Recently the APH community welcomed Dr. Renée Richardson Gosline, a Senior Lecturer and Research Scientist at the MIT Sloan School of Management, to our Women in Leadership Speaker Series. Dr. Richardson Gosline has been named one of the World’s Top 40 Professors under 40 by Poets and Quants, an MIT “Iron Professor,” and a scholar at the MIT Center for Digital Business.

As Dr. Richardson Gosline related to her audience, she grew up in two worlds: her home life, whereas the daughter of immigrants, her parents were not all that keen on raising her in the “traditional” American way, and her school life at her private high school in Brooklyn, where she was the only student of color. Dr. Richardson Gosline recalled having to educate her parents on the “typical” American lifestyle even as she was figuring it out for herself. After graduating high school, Dr. Richardson Gosline went on to attend undergraduate and graduate school at Harvard University, where she was encouraged to pursue innovative projects, and ultimately won an award for writing the best senior thesis.

Now working at MIT, Dr. Richardson Gosline conducts her own research and experiments, and students had the privilege to hear about her fascinating work. She explained a number of her experiments in behavioral economics, describing how personal branding, heuristics, confidence, and bias all play into our perceptions of ourselves and others. She also spoke about how her work relates to authentic leadership, which she defines as understanding the role you play in your school and community, and how your personal identity impacts others.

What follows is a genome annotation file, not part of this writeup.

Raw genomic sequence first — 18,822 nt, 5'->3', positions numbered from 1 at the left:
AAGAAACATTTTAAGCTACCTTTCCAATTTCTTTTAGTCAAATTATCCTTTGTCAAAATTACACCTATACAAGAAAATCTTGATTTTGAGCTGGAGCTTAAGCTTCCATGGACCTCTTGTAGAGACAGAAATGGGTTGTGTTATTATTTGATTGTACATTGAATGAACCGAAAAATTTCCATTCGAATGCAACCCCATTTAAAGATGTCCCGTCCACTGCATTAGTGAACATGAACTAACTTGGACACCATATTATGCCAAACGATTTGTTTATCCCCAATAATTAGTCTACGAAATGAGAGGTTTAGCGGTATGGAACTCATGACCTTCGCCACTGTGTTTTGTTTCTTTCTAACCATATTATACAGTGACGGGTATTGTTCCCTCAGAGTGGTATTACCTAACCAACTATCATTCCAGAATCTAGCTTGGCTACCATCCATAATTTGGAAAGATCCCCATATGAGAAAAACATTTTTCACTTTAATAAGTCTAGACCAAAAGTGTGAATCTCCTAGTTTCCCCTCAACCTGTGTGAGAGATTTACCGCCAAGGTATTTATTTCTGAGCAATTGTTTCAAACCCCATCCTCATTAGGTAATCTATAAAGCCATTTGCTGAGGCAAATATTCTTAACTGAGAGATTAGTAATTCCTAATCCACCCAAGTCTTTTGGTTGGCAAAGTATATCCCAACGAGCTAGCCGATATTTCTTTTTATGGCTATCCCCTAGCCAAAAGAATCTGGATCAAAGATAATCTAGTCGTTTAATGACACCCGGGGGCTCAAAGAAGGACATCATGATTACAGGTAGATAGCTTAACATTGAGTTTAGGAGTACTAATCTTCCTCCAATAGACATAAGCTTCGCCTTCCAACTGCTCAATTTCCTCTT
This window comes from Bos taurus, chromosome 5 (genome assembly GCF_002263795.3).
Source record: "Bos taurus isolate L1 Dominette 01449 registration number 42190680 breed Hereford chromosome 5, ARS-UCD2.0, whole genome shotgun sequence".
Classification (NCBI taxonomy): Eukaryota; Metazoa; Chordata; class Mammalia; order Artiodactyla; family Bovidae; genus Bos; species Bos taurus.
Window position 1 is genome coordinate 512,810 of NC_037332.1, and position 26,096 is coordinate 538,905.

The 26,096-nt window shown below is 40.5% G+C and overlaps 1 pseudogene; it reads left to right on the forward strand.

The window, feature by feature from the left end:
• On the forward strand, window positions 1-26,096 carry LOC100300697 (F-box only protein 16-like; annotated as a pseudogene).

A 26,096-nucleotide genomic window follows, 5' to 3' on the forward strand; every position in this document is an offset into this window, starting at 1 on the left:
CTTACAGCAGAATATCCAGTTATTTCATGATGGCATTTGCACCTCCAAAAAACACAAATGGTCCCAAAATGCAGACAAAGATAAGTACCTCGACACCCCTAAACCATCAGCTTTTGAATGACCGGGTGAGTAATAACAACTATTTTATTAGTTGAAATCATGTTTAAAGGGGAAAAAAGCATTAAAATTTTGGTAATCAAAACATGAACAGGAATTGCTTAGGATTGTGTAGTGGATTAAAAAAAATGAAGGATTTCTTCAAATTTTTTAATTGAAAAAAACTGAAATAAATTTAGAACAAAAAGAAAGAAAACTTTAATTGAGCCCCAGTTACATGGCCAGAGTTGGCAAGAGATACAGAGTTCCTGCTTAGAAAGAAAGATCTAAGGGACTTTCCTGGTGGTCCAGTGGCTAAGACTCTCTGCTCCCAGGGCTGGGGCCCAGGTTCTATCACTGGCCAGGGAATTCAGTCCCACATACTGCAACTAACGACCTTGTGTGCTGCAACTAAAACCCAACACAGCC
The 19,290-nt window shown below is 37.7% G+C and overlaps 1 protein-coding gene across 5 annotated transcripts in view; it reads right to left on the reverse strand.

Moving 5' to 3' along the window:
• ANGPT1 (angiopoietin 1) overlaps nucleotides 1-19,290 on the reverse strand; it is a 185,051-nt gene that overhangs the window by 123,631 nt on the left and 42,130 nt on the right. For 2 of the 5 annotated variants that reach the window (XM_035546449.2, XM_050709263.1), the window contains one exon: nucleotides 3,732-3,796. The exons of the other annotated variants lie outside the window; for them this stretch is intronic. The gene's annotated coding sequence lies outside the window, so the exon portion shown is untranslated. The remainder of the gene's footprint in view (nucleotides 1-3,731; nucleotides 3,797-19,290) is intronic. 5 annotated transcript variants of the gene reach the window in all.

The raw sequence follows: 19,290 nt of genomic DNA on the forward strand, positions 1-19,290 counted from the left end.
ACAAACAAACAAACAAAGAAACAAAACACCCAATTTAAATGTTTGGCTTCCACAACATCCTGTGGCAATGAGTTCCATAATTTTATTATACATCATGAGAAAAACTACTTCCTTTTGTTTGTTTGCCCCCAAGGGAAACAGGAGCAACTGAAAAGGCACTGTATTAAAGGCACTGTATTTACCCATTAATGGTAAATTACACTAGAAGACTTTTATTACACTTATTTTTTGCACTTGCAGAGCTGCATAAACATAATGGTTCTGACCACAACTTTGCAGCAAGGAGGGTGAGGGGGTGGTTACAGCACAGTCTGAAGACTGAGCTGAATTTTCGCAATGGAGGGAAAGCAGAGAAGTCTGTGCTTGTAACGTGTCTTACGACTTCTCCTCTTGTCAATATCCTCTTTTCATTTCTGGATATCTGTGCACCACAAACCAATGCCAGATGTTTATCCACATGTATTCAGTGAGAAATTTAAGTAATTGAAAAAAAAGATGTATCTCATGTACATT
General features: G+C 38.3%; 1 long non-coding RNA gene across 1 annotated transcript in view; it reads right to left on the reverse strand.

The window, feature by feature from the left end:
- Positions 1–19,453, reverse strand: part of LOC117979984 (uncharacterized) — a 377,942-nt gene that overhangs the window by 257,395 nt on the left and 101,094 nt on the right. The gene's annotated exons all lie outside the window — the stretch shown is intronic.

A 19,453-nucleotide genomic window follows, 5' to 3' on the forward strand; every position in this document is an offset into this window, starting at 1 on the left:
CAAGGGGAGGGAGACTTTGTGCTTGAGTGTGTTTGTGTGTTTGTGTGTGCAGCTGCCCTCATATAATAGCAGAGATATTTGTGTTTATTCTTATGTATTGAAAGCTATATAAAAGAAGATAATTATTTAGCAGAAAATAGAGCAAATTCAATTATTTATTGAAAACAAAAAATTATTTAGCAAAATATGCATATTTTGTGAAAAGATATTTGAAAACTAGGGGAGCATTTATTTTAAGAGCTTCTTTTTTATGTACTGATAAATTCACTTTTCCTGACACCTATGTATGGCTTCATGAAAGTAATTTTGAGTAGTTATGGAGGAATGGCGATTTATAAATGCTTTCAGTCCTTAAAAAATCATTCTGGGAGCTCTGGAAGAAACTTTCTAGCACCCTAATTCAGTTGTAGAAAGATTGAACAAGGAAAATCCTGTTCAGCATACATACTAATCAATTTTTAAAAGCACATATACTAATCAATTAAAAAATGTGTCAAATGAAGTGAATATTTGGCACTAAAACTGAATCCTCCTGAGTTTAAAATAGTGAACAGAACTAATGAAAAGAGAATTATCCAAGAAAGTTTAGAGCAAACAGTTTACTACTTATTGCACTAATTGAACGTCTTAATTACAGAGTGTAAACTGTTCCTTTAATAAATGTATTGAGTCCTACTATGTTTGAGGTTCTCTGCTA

The students and faculty were enthralled by Dr. Richardson Gosline’s work and the insights she offered. Kaysil G ‘22 “found Dr. Richardson Gosline’s background so interesting” and  “wanted to hear more about the challenges she faced.” Fleur N ‘22 felt that Dr. Richardson Gosline was “extremely inspiring.” For Fleur, “so many things [Dr. Gosline] said resonated” with her own experiences, “especially when she was talking about people’s personal bias. As a black girl, it makes me proud and hopeful to see a black woman like Dr. Gosline be so successful.” Similarly, Kayle W ‘22, was drawn to Dr. Gosline’s “passion for helping others” and magnetic way of speaking. Dr. Gosline’s story and passion for her work inspired Kayle, encouraging her to “pursue what [she] wants to, no matter your social standings and where you live.”

Dr. Richardson Gosline left us with the challenge, as both student and educational leaders, to use our privilege to create opportunities to speak out for those who do not share our privilege, as a method of creating the changes that we wish to see in the world, no matter how large or small.